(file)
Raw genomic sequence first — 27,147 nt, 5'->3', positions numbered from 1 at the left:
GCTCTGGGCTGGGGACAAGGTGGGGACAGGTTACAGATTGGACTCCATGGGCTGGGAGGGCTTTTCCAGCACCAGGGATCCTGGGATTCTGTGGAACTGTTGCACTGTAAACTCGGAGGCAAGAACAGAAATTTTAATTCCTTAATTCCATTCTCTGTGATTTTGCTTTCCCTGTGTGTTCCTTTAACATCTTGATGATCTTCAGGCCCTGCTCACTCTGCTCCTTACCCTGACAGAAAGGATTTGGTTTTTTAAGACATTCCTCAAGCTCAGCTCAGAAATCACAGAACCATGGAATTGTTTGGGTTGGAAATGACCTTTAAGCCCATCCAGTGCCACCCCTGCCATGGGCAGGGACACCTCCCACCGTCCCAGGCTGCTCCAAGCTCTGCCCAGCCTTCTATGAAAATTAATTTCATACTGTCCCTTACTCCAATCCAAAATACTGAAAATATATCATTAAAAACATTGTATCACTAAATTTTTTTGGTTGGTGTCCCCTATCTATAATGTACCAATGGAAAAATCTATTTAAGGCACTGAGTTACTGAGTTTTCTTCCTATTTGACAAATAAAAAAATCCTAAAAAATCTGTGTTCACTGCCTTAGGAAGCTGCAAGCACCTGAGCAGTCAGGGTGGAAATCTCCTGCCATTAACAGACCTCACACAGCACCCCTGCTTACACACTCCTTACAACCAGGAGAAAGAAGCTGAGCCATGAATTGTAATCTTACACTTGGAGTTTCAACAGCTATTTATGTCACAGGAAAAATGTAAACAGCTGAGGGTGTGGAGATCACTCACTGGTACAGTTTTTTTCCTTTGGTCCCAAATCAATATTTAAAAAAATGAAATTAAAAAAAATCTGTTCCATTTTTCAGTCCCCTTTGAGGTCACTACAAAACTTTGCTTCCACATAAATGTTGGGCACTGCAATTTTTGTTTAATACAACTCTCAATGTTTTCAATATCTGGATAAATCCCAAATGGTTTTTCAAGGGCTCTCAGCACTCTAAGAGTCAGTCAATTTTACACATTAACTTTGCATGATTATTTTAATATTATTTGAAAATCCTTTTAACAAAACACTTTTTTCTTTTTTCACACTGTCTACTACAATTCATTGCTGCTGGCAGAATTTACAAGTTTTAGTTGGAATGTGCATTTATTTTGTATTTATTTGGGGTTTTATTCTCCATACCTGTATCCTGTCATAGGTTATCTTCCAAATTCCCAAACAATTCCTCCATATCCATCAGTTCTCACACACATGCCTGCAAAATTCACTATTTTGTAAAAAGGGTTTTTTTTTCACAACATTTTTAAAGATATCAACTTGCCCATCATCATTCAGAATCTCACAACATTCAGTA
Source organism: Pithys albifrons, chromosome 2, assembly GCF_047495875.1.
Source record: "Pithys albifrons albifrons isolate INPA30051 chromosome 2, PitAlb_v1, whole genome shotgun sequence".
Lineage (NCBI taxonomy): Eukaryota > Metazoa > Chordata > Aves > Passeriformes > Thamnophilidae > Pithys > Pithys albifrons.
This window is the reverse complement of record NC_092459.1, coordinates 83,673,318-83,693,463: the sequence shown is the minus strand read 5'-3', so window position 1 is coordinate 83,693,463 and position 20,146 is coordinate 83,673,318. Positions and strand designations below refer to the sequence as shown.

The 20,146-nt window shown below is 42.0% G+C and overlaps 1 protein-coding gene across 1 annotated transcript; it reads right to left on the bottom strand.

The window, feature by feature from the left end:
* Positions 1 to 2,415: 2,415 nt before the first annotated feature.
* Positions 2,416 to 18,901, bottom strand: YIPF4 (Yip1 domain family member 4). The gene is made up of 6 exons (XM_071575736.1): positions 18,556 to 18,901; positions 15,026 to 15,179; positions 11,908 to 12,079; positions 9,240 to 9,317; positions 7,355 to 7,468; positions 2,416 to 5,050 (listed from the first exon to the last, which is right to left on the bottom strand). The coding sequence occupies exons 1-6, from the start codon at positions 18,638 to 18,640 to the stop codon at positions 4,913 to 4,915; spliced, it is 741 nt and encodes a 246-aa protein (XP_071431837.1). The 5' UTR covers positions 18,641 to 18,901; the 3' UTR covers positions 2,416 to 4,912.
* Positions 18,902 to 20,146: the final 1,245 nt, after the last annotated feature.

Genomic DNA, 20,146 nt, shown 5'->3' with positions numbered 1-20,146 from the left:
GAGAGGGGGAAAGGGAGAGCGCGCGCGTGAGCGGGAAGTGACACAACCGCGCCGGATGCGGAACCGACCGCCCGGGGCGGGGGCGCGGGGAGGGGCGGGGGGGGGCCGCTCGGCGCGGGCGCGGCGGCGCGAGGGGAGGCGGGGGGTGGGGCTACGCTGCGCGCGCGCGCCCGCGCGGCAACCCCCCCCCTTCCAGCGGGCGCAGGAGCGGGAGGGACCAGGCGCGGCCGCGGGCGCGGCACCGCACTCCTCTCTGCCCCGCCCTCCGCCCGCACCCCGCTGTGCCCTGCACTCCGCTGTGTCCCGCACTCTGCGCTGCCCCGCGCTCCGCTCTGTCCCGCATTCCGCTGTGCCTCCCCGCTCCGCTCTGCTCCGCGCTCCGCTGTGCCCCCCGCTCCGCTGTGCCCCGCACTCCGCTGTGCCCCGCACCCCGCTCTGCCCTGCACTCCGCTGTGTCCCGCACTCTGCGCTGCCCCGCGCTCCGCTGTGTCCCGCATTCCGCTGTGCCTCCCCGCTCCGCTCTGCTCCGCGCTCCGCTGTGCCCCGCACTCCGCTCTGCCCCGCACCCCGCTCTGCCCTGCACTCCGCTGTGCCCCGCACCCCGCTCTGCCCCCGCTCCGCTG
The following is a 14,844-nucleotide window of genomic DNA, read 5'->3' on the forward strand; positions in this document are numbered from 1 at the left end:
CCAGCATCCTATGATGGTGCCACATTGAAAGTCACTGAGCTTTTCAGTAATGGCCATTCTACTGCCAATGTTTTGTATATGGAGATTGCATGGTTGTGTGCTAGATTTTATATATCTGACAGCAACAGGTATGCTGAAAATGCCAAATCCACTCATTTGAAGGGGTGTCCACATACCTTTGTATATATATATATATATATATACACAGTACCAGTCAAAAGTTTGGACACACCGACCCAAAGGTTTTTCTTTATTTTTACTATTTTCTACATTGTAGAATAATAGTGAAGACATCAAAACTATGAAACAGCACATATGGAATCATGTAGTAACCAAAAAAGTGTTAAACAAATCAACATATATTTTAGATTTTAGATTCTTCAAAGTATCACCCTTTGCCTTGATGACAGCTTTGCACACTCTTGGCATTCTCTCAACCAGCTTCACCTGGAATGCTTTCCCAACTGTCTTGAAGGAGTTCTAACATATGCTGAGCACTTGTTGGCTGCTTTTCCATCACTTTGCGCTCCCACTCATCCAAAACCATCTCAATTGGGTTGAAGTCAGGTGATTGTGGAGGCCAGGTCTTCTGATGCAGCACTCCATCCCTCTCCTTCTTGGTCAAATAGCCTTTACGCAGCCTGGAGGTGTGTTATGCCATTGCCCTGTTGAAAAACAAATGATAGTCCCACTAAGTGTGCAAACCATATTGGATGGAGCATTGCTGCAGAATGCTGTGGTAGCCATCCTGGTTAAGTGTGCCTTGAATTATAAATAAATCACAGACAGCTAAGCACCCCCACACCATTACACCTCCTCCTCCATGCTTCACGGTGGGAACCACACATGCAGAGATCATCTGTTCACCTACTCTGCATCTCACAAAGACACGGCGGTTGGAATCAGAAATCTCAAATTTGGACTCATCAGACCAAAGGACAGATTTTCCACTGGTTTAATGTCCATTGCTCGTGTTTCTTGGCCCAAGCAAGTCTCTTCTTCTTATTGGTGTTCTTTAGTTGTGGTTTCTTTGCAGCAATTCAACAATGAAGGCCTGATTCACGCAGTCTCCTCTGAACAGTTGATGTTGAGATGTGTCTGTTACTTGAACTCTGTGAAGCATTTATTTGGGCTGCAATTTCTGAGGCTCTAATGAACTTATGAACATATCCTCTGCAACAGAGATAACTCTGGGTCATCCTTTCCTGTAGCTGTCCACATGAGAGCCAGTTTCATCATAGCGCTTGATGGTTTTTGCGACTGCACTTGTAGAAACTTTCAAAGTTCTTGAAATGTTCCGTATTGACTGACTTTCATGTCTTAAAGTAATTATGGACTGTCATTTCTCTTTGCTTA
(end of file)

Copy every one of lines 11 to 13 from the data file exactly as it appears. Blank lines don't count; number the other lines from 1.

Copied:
* Positions 18,902 to 20,146: the final 1,245 nt, after the last annotated feature.

Genomic DNA, 20,146 nt, shown 5'->3' with positions numbered 1-20,146 from the left:
GAGAGGGGGAAAGGGAGAGCGCGCGCGTGAGCGGGAAGTGACACAACCGCGCCGGATGCGGAACCGACCGCCCGGGGCGGGGGCGCGGGGAGGGGCGGGGGGGGGCCGCTCGGCGCGGGCGCGGCGGCGCGAGGGGAGGCGGGGGGTGGGGCTACGCTGCGCGCGCGCGCCCGCGCGGCAACCCCCCCCCTTCCAGCGGGCGCAGGAGCGGGAGGGACCAGGCGCGGCCGCGGGCGCGGCACCGCACTCCTCTCTGCCCCGCCCTCCGCCCGCACCCCGCTGTGCCCTGCACTCCGCTGTGTCCCGCACTCTGCGCTGCCCCGCGCTCCGCTCTGTCCCGCATTCCGCTGTGCCTCCCCGCTCCGCTCTGCTCCGCGCTCCGCTGTGCCCCCCGCTCCGCTGTGCCCCGCACTCCGCTGTGCCCCGCACCCCGCTCTGCCCTGCACTCCGCTGTGTCCCGCACTCTGCGCTGCCCCGCGCTCCGCTGTGTCCCGCATTCCGCTGTGCCTCCCCGCTCCGCTCTGCTCCGCGCTCCGCTGTGCCCCGCACTCCGCTCTGCCCCGCACCCCGCTCTGCCCTGCACTCCGCTGTGCCCCGCACCCCGCTCTGCCCCCGCTCCGCTG